Path # 2. Self-Discipline. Be willing to work for what you want. Either you lay the foundation for your success or you can support someone else’s.
Producers, record labels and venues want artists that are trained, understand business, and have enough control over their lives to deliver a marketable product. That means showing up everyday in your life ready to do repetitious activities that polishes your talent, gets you connections, and delivers a marketable product. Only you can decide what that means to you. Any store offering a bona-fide short cut to success should have lines wrapped around the corner 24/7 under its neon signs blink, “Success short cuts sold here.”
Then three events would happen immediately. The first is I would not be writing this article. The second, you would not waste your time reading this article. We both would be in line vying for short cut product shelf. And third any doors in our way would be torn off by mobs charging us with the last of the short cuts secured in their greedy hands. Who’s to say that the short cuts would be relative to our goals? Are you getting the picture? If not, you are destined to be one of those who opportunity passes by or whining about how some agent or label wronged you. Even worse, no one gave you the chance to be discovered.
Wake up before the neon sign falls and hits you in the head. The only short cut to success is the one you are going to make with your hard work and preparation. You are disillusioned if you believe that an agent or producer is going to give you a short cut. Polish your skills if you want a record contract. Educate yourself about the business side as well as instruments, languages, music, and voice. Also be ready to build your own platform before you get in front of an agent or producer. It takes more than having a good voice or looks to succeed in the music industry.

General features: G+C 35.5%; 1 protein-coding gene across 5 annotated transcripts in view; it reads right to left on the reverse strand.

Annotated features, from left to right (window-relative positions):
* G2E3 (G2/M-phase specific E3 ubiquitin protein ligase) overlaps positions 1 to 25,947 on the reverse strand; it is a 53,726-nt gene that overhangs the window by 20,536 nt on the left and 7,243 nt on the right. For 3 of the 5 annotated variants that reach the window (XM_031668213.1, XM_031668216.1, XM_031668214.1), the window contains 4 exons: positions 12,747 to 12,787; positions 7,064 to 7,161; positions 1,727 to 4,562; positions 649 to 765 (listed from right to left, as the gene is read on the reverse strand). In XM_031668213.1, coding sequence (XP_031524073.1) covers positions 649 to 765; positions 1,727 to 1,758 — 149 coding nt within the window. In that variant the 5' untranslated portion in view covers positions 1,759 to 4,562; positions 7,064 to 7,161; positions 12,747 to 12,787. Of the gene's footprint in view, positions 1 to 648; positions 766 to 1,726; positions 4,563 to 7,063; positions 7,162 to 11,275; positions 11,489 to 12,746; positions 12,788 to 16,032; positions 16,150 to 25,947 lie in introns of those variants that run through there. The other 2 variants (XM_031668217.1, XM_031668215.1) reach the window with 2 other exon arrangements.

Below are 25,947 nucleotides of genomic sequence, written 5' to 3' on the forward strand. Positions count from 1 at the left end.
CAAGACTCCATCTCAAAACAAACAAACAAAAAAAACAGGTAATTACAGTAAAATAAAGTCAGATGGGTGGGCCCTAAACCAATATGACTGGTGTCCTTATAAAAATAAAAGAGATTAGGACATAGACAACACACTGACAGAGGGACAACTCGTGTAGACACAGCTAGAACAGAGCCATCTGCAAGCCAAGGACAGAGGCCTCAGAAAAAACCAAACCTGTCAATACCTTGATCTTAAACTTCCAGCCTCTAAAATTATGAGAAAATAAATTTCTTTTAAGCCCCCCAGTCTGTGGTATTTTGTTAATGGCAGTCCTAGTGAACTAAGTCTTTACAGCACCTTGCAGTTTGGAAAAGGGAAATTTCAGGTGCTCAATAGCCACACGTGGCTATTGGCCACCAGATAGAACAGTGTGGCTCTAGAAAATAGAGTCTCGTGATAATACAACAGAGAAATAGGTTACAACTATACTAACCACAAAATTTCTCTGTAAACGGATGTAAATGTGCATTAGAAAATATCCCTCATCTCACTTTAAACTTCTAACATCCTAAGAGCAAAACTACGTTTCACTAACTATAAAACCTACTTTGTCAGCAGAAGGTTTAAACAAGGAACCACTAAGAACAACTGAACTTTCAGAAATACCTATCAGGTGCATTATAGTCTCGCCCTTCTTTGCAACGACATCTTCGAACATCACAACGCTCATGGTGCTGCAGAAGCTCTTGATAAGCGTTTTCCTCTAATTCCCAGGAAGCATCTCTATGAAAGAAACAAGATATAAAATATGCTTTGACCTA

Today’s competition demands that artists be realistic about their talent and resources needed to catapult them into stardom. Finances or lack of them play a big part in opportunity. Working a day job and saving might be the most feasible option for a beginner. Don’t expect others to invest in what you won’t. Know the business end of your craft. Doing business with the uninformed is big businesses. Don’t be a victim. Realize a reliable small start is better than an expensive no-start. Consider ways to use your talent that puts you in a favorable light with a mentor, venue, or job. A local venue owner might offer you a stage as a tool. You are the one who is going to have to add the elbow grease to shine.
Never dismiss any potential audience, fan, gig, or interview. No artist is ever that good. Every opportunity must be treated with reverence. Show up on time. Rock the house. Leave the place intact and thank management for your opportunity. It’s time to remove yourself from the blame game. Use that energy to discover something that will move you closer to your goals. Identify what you want. Decide you want it. Go after it. Never, never give up!